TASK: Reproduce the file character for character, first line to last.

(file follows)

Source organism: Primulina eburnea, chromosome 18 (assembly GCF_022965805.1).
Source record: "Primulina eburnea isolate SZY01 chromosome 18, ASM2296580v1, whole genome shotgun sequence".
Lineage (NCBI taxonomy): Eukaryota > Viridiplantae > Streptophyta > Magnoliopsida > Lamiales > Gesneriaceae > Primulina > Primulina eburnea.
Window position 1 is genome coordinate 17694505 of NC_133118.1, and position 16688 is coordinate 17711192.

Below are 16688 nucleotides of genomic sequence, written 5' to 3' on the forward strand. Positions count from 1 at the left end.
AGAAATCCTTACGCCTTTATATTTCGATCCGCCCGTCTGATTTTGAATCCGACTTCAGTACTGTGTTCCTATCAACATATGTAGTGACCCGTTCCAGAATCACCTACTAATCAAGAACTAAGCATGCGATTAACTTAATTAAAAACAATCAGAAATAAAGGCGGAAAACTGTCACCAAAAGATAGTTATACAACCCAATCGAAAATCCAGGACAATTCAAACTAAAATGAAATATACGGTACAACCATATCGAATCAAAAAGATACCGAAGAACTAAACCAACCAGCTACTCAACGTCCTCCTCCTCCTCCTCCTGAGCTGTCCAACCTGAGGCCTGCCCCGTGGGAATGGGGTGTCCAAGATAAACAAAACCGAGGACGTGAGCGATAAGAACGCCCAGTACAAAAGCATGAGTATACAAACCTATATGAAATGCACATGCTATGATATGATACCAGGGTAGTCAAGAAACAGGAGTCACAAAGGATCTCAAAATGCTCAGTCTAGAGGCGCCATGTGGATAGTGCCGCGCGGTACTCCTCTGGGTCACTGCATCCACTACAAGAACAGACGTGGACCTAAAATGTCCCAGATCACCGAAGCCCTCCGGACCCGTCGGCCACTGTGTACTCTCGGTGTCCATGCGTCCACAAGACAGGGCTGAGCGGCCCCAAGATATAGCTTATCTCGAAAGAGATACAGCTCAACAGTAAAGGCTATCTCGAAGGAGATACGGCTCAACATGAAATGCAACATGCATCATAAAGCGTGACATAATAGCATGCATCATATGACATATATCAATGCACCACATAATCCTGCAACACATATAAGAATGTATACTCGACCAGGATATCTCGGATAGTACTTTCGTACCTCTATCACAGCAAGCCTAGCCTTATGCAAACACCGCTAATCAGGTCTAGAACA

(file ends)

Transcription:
Source organism: Primulina eburnea, chromosome 18 (assembly GCF_022965805.1).
Source record: "Primulina eburnea isolate SZY01 chromosome 18, ASM2296580v1, whole genome shotgun sequence".
Lineage (NCBI taxonomy): Eukaryota > Viridiplantae > Streptophyta > Magnoliopsida > Lamiales > Gesneriaceae > Primulina > Primulina eburnea.
Window position 1 is genome coordinate 17694505 of NC_133118.1, and position 16688 is coordinate 17711192.

Below are 16688 nucleotides of genomic sequence, written 5' to 3' on the forward strand. Positions count from 1 at the left end.
AGAAATCCTTACGCCTTTATATTTCGATCCGCCCGTCTGATTTTGAATCCGACTTCAGTACTGTGTTCCTATCAACATATGTAGTGACCCGTTCCAGAATCACCTACTAATCAAGAACTAAGCATGCGATTAACTTAATTAAAAACAATCAGAAATAAAGGCGGAAAACTGTCACCAAAAGATAGTTATACAACCCAATCGAAAATCCAGGACAATTCAAACTAAAATGAAATATACGGTACAACCATATCGAATCAAAAAGATACCGAAGAACTAAACCAACCAGCTACTCAACGTCCTCCTCCTCCTCCTCCTGAGCTGTCCAACCTGAGGCCTGCCCCGTGGGAATGGGGTGTCCAAGATAAACAAAACCGAGGACGTGAGCGATAAGAACGCCCAGTACAAAAGCATGAGTATACAAACCTATATGAAATGCACATGCTATGATATGATACCAGGGTAGTCAAGAAACAGGAGTCACAAAGGATCTCAAAATGCTCAGTCTAGAGGCGCCATGTGGATAGTGCCGCGCGGTACTCCTCTGGGTCACTGCATCCACTACAAGAACAGACGTGGACCTAAAATGTCCCAGATCACCGAAGCCCTCCGGACCCGTCGGCCACTGTGTACTCTCGGTGTCCATGCGTCCACAAGACAGGGCTGAGCGGCCCCAAGATATAGCTTATCTCGAAAGAGATACAGCTCAACAGTAAAGGCTATCTCGAAGGAGATACGGCTCAACATGAAATGCAACATGCATCATAAAGCGTGACATAATAGCATGCATCATATGACATATATCAATGCACCACATAATCCTGCAACACATATAAGAATGTATACTCGACCAGGATATCTCGGATAGTACTTTCGTACCTCTATCACAGCAAGCCTAGCCTTATGCAAACACCGCTAATCAGGTCTAGAACA